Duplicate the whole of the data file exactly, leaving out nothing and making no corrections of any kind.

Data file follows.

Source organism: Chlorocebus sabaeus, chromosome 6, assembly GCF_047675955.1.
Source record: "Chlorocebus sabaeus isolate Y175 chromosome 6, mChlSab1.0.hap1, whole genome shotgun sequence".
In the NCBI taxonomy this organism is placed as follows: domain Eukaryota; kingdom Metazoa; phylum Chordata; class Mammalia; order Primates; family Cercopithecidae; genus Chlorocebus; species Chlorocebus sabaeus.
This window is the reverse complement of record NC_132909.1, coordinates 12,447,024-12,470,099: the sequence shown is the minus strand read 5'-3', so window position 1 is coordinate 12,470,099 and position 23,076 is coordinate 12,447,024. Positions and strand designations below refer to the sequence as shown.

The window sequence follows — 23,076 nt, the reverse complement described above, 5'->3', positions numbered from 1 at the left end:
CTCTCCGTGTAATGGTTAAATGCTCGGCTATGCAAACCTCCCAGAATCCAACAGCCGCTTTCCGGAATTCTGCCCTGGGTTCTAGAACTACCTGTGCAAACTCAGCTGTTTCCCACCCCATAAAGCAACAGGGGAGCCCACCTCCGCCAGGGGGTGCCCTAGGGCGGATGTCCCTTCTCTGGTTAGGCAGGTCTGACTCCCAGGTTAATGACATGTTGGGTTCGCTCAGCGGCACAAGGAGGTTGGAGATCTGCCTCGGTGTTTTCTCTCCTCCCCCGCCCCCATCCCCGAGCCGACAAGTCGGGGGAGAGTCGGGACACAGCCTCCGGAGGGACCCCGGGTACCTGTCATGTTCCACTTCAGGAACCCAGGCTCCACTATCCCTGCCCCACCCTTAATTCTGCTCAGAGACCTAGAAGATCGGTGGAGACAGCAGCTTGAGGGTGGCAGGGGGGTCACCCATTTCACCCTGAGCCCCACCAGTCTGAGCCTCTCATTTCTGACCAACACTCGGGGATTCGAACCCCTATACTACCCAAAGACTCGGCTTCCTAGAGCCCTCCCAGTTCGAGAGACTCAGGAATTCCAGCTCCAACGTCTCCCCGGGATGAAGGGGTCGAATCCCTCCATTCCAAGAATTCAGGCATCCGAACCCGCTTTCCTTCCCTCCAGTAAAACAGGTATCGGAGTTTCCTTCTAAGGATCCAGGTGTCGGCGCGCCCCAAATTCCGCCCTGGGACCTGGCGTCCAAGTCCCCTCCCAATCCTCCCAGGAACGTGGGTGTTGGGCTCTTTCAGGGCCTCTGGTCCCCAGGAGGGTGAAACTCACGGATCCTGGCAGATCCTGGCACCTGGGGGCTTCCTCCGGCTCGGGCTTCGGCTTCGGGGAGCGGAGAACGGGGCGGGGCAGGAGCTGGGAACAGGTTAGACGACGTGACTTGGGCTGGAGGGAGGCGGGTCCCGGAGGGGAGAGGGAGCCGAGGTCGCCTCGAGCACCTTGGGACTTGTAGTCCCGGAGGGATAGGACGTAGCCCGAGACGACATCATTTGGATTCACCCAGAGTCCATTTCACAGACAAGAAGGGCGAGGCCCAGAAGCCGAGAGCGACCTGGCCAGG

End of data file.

Source organism: Chlorocebus sabaeus, chromosome 6, assembly GCF_047675955.1.
Source record: "Chlorocebus sabaeus isolate Y175 chromosome 6, mChlSab1.0.hap1, whole genome shotgun sequence".
In the NCBI taxonomy this organism is placed as follows: domain Eukaryota; kingdom Metazoa; phylum Chordata; class Mammalia; order Primates; family Cercopithecidae; genus Chlorocebus; species Chlorocebus sabaeus.
This window is the reverse complement of record NC_132909.1, coordinates 12,447,024-12,470,099: the sequence shown is the minus strand read 5'-3', so window position 1 is coordinate 12,470,099 and position 23,076 is coordinate 12,447,024. Positions and strand designations below refer to the sequence as shown.

The window sequence follows — 23,076 nt, the reverse complement described above, 5'->3', positions numbered from 1 at the left end:
CTCTCCGTGTAATGGTTAAATGCTCGGCTATGCAAACCTCCCAGAATCCAACAGCCGCTTTCCGGAATTCTGCCCTGGGTTCTAGAACTACCTGTGCAAACTCAGCTGTTTCCCACCCCATAAAGCAACAGGGGAGCCCACCTCCGCCAGGGGGTGCCCTAGGGCGGATGTCCCTTCTCTGGTTAGGCAGGTCTGACTCCCAGGTTAATGACATGTTGGGTTCGCTCAGCGGCACAAGGAGGTTGGAGATCTGCCTCGGTGTTTTCTCTCCTCCCCCGCCCCCATCCCCGAGCCGACAAGTCGGGGGAGAGTCGGGACACAGCCTCCGGAGGGACCCCGGGTACCTGTCATGTTCCACTTCAGGAACCCAGGCTCCACTATCCCTGCCCCACCCTTAATTCTGCTCAGAGACCTAGAAGATCGGTGGAGACAGCAGCTTGAGGGTGGCAGGGGGGTCACCCATTTCACCCTGAGCCCCACCAGTCTGAGCCTCTCATTTCTGACCAACACTCGGGGATTCGAACCCCTATACTACCCAAAGACTCGGCTTCCTAGAGCCCTCCCAGTTCGAGAGACTCAGGAATTCCAGCTCCAACGTCTCCCCGGGATGAAGGGGTCGAATCCCTCCATTCCAAGAATTCAGGCATCCGAACCCGCTTTCCTTCCCTCCAGTAAAACAGGTATCGGAGTTTCCTTCTAAGGATCCAGGTGTCGGCGCGCCCCAAATTCCGCCCTGGGACCTGGCGTCCAAGTCCCCTCCCAATCCTCCCAGGAACGTGGGTGTTGGGCTCTTTCAGGGCCTCTGGTCCCCAGGAGGGTGAAACTCACGGATCCTGGCAGATCCTGGCACCTGGGGGCTTCCTCCGGCTCGGGCTTCGGCTTCGGGGAGCGGAGAACGGGGCGGGGCAGGAGCTGGGAACAGGTTAGACGACGTGACTTGGGCTGGAGGGAGGCGGGTCCCGGAGGGGAGAGGGAGCCGAGGTCGCCTCGAGCACCTTGGGACTTGTAGTCCCGGAGGGATAGGACGTAGCCCGAGACGACATCATTTGGATTCACCCAGAGTCCATTTCACAGACAAGAAGGGCGAGGCCCAGAAGCCGAGAGCGACCTGGCCAGG